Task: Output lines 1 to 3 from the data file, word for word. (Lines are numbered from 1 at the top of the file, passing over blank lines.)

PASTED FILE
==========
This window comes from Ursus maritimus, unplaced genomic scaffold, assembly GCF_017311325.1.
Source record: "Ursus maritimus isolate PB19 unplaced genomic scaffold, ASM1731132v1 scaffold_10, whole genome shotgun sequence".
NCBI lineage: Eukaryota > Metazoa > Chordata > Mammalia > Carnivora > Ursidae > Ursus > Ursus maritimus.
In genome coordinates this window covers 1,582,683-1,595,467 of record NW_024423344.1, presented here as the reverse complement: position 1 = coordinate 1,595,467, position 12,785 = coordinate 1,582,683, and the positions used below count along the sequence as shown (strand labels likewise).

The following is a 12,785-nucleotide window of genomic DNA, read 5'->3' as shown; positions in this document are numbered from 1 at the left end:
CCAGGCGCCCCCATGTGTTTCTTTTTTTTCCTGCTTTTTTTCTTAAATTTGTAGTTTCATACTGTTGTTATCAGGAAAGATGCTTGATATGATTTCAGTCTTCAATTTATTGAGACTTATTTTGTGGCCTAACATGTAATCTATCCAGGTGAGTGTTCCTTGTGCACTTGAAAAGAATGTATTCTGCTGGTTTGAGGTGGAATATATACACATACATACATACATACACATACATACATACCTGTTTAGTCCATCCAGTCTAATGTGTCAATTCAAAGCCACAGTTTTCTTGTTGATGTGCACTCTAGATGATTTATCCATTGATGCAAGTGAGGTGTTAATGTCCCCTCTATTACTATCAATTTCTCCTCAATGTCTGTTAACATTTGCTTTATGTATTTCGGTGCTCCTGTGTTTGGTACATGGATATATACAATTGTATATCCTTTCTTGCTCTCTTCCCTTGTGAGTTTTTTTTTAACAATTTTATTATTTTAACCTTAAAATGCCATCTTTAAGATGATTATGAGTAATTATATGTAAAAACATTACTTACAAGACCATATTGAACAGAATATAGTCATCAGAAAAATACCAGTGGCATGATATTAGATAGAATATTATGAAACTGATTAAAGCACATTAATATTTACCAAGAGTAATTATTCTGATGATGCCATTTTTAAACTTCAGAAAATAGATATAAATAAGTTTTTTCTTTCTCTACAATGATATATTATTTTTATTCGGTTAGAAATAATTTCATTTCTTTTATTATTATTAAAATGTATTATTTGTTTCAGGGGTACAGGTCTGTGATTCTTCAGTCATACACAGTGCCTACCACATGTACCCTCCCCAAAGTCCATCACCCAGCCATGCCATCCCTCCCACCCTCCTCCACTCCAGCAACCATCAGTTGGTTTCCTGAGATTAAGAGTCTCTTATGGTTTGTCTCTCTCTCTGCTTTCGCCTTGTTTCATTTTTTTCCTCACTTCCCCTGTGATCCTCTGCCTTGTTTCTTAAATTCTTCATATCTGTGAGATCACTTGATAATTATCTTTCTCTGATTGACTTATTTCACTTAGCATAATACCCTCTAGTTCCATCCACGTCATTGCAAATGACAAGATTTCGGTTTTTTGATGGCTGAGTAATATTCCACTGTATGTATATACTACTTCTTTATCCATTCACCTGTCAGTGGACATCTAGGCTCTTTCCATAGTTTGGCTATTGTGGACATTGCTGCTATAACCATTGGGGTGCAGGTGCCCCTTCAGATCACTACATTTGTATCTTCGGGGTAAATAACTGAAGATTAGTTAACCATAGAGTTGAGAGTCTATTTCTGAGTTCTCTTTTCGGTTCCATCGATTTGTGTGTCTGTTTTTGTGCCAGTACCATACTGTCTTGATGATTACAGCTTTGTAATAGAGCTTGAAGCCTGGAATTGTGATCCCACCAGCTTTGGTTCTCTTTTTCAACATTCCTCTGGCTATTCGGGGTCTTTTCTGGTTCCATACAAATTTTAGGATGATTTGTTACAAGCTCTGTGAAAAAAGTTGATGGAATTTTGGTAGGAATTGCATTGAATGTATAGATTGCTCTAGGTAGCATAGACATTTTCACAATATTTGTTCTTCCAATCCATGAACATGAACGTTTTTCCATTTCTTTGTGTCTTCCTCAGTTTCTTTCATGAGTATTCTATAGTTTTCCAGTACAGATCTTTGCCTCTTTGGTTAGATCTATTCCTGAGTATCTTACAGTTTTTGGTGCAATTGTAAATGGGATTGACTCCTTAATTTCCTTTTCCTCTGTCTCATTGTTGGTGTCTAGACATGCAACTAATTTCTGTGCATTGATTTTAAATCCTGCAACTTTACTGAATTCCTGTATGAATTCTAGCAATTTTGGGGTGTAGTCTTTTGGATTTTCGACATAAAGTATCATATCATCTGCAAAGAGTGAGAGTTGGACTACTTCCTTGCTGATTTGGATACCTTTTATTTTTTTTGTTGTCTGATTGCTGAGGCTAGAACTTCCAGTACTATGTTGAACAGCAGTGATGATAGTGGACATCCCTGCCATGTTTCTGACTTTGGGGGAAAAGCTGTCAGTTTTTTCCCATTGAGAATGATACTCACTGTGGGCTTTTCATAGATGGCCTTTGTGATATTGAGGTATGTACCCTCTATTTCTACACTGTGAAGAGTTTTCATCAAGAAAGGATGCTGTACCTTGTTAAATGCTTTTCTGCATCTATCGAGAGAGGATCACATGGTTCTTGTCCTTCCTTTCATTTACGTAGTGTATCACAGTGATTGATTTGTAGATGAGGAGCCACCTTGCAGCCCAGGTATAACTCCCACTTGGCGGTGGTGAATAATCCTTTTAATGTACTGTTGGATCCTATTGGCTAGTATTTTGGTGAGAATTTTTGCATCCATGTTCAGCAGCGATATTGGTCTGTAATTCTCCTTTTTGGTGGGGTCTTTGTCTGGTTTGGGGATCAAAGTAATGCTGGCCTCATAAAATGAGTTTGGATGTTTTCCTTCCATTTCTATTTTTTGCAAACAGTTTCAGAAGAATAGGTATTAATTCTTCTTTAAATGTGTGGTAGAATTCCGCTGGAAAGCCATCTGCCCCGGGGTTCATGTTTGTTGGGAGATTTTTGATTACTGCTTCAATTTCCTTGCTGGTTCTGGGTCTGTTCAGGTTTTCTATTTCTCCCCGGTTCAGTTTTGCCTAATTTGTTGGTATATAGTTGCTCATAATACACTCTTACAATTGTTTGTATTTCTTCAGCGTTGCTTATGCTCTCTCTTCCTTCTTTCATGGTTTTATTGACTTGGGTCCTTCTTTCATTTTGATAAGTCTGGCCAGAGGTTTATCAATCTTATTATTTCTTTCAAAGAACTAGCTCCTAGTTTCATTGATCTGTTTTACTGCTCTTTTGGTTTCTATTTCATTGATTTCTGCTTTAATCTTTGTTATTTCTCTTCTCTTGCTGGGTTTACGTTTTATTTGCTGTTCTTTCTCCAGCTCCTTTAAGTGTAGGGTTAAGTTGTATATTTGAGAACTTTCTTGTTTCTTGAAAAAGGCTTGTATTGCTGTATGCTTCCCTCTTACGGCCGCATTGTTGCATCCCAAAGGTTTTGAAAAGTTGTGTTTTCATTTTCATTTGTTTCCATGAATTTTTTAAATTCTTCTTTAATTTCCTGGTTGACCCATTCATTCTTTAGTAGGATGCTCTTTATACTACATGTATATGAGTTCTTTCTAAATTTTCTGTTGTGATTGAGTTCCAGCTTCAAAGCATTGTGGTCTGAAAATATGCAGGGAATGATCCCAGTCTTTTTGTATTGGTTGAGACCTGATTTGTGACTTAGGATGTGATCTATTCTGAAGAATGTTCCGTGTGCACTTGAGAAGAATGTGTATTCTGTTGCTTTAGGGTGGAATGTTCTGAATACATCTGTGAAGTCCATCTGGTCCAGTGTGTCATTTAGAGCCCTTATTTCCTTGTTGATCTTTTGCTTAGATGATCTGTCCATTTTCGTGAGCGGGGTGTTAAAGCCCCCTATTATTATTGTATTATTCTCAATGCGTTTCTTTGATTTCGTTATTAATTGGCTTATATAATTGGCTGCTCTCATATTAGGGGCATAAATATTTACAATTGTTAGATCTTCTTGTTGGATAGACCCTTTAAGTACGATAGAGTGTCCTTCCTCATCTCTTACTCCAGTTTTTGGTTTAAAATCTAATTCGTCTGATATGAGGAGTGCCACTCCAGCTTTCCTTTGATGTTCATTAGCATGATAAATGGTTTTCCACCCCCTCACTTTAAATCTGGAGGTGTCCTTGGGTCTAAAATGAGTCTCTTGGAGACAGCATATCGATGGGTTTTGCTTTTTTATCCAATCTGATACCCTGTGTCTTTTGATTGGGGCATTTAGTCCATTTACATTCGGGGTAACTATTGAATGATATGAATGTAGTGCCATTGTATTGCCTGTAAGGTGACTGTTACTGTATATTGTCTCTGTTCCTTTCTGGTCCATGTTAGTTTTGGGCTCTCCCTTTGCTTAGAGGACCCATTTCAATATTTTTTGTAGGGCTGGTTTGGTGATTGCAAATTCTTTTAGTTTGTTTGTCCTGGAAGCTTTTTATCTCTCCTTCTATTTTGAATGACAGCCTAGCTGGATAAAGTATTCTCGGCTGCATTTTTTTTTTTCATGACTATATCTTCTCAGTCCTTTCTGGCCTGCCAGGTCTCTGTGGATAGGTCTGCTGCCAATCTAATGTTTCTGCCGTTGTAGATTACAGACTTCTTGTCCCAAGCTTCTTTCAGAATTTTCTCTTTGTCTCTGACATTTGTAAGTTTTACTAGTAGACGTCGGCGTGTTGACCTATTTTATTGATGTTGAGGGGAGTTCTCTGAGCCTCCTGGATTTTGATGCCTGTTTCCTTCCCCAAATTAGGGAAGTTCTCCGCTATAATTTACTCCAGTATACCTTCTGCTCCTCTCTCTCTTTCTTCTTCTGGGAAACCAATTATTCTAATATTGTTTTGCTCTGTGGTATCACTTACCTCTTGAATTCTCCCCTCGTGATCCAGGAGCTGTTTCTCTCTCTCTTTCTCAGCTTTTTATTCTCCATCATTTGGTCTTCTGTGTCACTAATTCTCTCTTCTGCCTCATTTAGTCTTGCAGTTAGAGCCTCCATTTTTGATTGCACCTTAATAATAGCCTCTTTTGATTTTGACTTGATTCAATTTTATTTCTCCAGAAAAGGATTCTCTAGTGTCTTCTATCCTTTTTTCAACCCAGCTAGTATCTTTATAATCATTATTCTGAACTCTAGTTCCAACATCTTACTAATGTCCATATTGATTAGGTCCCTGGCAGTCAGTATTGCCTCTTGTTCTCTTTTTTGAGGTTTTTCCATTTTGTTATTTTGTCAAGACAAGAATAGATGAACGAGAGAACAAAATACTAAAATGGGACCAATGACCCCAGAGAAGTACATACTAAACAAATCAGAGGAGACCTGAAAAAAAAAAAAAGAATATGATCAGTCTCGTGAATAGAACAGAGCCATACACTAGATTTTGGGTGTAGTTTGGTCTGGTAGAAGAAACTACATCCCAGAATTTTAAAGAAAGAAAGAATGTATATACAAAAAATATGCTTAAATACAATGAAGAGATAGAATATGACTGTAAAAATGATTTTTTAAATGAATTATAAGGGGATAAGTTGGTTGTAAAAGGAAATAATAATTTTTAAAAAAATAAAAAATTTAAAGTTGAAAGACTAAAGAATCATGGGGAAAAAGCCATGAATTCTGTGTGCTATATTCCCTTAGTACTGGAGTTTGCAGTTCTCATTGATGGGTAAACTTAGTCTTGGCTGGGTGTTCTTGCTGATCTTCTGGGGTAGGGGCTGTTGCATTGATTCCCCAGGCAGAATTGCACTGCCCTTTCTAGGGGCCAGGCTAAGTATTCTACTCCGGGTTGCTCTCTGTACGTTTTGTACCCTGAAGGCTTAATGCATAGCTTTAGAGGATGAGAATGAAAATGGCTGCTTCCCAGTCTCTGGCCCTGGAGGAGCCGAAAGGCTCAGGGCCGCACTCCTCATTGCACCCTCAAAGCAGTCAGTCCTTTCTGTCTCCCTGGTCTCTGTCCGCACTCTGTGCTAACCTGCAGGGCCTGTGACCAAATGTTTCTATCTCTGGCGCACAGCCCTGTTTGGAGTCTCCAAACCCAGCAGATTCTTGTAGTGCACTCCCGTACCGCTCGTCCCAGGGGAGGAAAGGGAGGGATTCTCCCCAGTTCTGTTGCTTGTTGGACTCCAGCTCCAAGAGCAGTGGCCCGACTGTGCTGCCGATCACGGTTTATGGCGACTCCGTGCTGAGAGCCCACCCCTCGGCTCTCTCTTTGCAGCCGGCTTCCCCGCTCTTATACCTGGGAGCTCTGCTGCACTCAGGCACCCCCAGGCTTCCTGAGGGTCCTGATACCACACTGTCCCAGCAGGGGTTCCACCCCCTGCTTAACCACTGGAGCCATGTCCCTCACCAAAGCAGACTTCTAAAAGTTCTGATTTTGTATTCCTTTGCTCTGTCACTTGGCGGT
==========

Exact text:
This window comes from Ursus maritimus, unplaced genomic scaffold, assembly GCF_017311325.1.
Source record: "Ursus maritimus isolate PB19 unplaced genomic scaffold, ASM1731132v1 scaffold_10, whole genome shotgun sequence".
NCBI lineage: Eukaryota > Metazoa > Chordata > Mammalia > Carnivora > Ursidae > Ursus > Ursus maritimus.